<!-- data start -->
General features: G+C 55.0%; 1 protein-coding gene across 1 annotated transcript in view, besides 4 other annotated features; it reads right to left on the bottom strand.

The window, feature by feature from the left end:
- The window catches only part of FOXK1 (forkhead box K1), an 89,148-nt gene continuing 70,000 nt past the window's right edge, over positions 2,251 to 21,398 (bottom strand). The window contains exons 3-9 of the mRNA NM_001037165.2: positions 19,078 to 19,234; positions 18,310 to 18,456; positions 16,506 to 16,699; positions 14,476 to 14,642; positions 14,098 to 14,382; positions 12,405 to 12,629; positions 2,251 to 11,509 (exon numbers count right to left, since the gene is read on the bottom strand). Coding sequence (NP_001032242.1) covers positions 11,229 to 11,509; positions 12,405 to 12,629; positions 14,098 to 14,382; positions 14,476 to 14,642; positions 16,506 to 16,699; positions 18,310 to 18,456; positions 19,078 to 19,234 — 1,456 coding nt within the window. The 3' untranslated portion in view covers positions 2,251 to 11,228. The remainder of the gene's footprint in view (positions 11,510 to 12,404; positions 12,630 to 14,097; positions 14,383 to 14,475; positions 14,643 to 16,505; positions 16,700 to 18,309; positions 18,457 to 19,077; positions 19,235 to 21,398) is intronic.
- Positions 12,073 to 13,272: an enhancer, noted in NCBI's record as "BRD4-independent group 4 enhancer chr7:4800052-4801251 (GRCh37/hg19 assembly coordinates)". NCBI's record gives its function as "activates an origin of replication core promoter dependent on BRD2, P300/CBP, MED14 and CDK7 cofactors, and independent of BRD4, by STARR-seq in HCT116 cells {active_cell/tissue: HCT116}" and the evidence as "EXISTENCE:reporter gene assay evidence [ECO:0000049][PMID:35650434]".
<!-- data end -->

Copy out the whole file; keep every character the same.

General features: G+C 55.0%; 1 protein-coding gene across 1 annotated transcript in view, besides 4 other annotated features; it reads right to left on the bottom strand.

The window, feature by feature from the left end:
- The window catches only part of FOXK1 (forkhead box K1), an 89,148-nt gene continuing 70,000 nt past the window's right edge, over positions 2,251 to 21,398 (bottom strand). The window contains exons 3-9 of the mRNA NM_001037165.2: positions 19,078 to 19,234; positions 18,310 to 18,456; positions 16,506 to 16,699; positions 14,476 to 14,642; positions 14,098 to 14,382; positions 12,405 to 12,629; positions 2,251 to 11,509 (exon numbers count right to left, since the gene is read on the bottom strand). Coding sequence (NP_001032242.1) covers positions 11,229 to 11,509; positions 12,405 to 12,629; positions 14,098 to 14,382; positions 14,476 to 14,642; positions 16,506 to 16,699; positions 18,310 to 18,456; positions 19,078 to 19,234 — 1,456 coding nt within the window. The 3' untranslated portion in view covers positions 2,251 to 11,228. The remainder of the gene's footprint in view (positions 11,510 to 12,404; positions 12,630 to 14,097; positions 14,383 to 14,475; positions 14,643 to 16,505; positions 16,700 to 18,309; positions 18,457 to 19,077; positions 19,235 to 21,398) is intronic.
- Positions 12,073 to 13,272: an enhancer, noted in NCBI's record as "BRD4-independent group 4 enhancer chr7:4800052-4801251 (GRCh37/hg19 assembly coordinates)". NCBI's record gives its function as "activates an origin of replication core promoter dependent on BRD2, P300/CBP, MED14 and CDK7 cofactors, and independent of BRD4, by STARR-seq in HCT116 cells {active_cell/tissue: HCT116}" and the evidence as "EXISTENCE:reporter gene assay evidence [ECO:0000049][PMID:35650434]".